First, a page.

Over the course of our decades-long friendship, writer and activist Macha Nightmare has remarked to me on more than one occasion that paganism here in the Midwest has a more distinctively “regional” feel to it than in most other places.

(Macha, please correct me if I'm misquoting.)

Macha has traveled more widely than I have across the many-colored world of Pagandom, but—from what I've seen—my own experience tends to bear out her observation.

So one New Moon the coven sat down to discuss the matter.

What makes Midwestern Paganism different? Here's what we came up with.

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Recent Comments - Show all comments
  • Steven Posch
    Steven Posch says #
    Part of my intent with this piece (it's a poor writer that needs to speak of intent, but so be it) was to poke some gentle fun at
  • Murphy Pizza
    Murphy Pizza says #
    I can get on board with that. Steven was also.pointing out, politely, the good things.about Paganistan. Theres plenty about oursel
  • Mark Green
    Mark Green says #
    OK, fair enough. I think it's tricky, parsing pride of place vs. thinking our place is "better" than some other place. Because for
  • Steven Posch
    Steven Posch says #
    Tony Kelly of the Pagan Movement in Britain and Ireland always used to say that "Mabh [=Earth] is nowhere more beautiful than wher
  • Murphy Pizza
    Murphy Pizza says #
    It was intending to be a joke, Mark... We all are part of.communities that are.regionally unique, tho - customs, history, food, st
Hedge Witch Medicine: Nettle Tea

After a week like we all just experienced, boost your mood and immune system with herbs.  Nettle (Urtica dioica) Nettle has been used as a healer for untold centuries and relieves allergies, is an immune booster and can even help with a distended prostate. It is also a superfood and beloved for the nutrients. If you are working with fresh nettles, wear gloves to avoid the stinging. Cooking or drying removes any irritant. Any herb or health food store will have dried nettle or capsule form. Make nettle tea by steeping 2 teaspoons of leaves for ten minutes or take the capsules in recommended doses of 300 to 500 mg twice a day. Nettles are a hedgewitch's favorite and you'll soon see why. Take good care of yourself!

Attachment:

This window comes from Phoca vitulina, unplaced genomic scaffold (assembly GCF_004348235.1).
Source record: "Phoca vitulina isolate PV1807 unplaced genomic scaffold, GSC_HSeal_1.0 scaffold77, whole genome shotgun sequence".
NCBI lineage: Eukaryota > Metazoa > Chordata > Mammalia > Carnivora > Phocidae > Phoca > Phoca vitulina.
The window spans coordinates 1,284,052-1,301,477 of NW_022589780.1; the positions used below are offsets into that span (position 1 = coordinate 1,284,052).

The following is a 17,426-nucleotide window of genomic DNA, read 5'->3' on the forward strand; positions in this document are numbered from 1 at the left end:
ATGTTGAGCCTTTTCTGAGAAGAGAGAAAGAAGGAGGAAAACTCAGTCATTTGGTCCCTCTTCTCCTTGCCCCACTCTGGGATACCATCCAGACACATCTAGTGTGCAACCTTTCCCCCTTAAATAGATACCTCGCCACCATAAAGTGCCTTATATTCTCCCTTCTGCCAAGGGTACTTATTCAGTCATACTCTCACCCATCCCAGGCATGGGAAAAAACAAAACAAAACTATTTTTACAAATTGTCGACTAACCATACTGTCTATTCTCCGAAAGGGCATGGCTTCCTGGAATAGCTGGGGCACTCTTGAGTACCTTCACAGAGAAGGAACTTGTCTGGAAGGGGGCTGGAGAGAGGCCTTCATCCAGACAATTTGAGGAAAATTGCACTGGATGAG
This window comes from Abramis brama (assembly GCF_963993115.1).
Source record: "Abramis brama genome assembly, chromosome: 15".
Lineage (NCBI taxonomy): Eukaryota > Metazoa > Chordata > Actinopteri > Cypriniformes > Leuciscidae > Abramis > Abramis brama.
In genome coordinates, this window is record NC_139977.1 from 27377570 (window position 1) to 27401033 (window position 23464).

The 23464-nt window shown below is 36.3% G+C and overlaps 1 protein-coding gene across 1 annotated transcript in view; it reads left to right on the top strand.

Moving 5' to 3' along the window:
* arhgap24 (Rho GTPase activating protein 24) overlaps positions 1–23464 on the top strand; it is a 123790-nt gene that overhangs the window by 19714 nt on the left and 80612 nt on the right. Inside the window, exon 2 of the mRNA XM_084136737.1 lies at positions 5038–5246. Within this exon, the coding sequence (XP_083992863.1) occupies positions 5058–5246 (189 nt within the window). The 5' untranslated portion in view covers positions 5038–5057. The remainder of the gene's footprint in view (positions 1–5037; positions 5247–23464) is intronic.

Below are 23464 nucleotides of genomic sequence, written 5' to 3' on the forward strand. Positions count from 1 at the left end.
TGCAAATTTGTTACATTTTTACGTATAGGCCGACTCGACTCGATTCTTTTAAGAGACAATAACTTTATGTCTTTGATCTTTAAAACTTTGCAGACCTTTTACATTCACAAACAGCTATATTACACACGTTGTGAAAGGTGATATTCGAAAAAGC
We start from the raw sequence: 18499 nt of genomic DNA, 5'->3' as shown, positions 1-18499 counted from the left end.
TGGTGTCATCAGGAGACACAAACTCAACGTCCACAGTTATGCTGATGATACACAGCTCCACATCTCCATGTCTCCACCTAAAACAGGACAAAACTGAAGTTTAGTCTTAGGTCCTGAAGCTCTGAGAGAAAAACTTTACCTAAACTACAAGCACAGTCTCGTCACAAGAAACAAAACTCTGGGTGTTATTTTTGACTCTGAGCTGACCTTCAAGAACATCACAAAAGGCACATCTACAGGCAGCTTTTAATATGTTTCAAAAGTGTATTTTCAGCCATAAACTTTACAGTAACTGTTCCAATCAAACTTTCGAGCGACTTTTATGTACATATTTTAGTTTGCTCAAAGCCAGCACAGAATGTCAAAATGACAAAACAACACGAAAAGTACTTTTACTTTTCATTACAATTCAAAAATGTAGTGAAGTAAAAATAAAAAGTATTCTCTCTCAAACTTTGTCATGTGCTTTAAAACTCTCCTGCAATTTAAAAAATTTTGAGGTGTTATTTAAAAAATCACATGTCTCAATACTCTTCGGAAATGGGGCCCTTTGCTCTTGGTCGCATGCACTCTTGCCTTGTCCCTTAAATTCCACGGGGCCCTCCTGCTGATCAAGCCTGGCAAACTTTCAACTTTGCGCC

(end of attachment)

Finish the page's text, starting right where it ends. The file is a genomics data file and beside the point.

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Posted by on in Paths Blogs

So the snows have come, with the oats yet to harvest.  A month still before Samhain, but the Wheel seems to be turning early.  My forearms are covered with tiny scratches from the straw, as I pound the oat sheaves into the darkness of their threshing casket.  I had hoped for another few weeks of mellow fall weather before the winter sets in, but often the actual seasons of life don't match the liturgical calendar of feasts and fasts, worship and work, as the moons wax and wane.  

That's ok.  It used to bother me a bit, but after a half-decade now of living off grid on our old-fashioned farm, I have come to enjoy the reflections which are born in the tension between the symbolic and the real.  What does it mean that the snowflakes are falling in Lammas-tide?  Is it a sign that I've taken my ease for too long, putting off until tomorrow what should have been done yesterday?  Is it a gentle reminder that the sabbath eschaton of the dark-half of the year is often prefigured, even pre-echoed, in the waning of the light-half?  That the root-tip of the yin is buried within the full-flower of the yang?  As I harvest our years' worth of oatmeal, sown in the spring with yesteryear's corn-queen, these and many more oracular hints occur to me.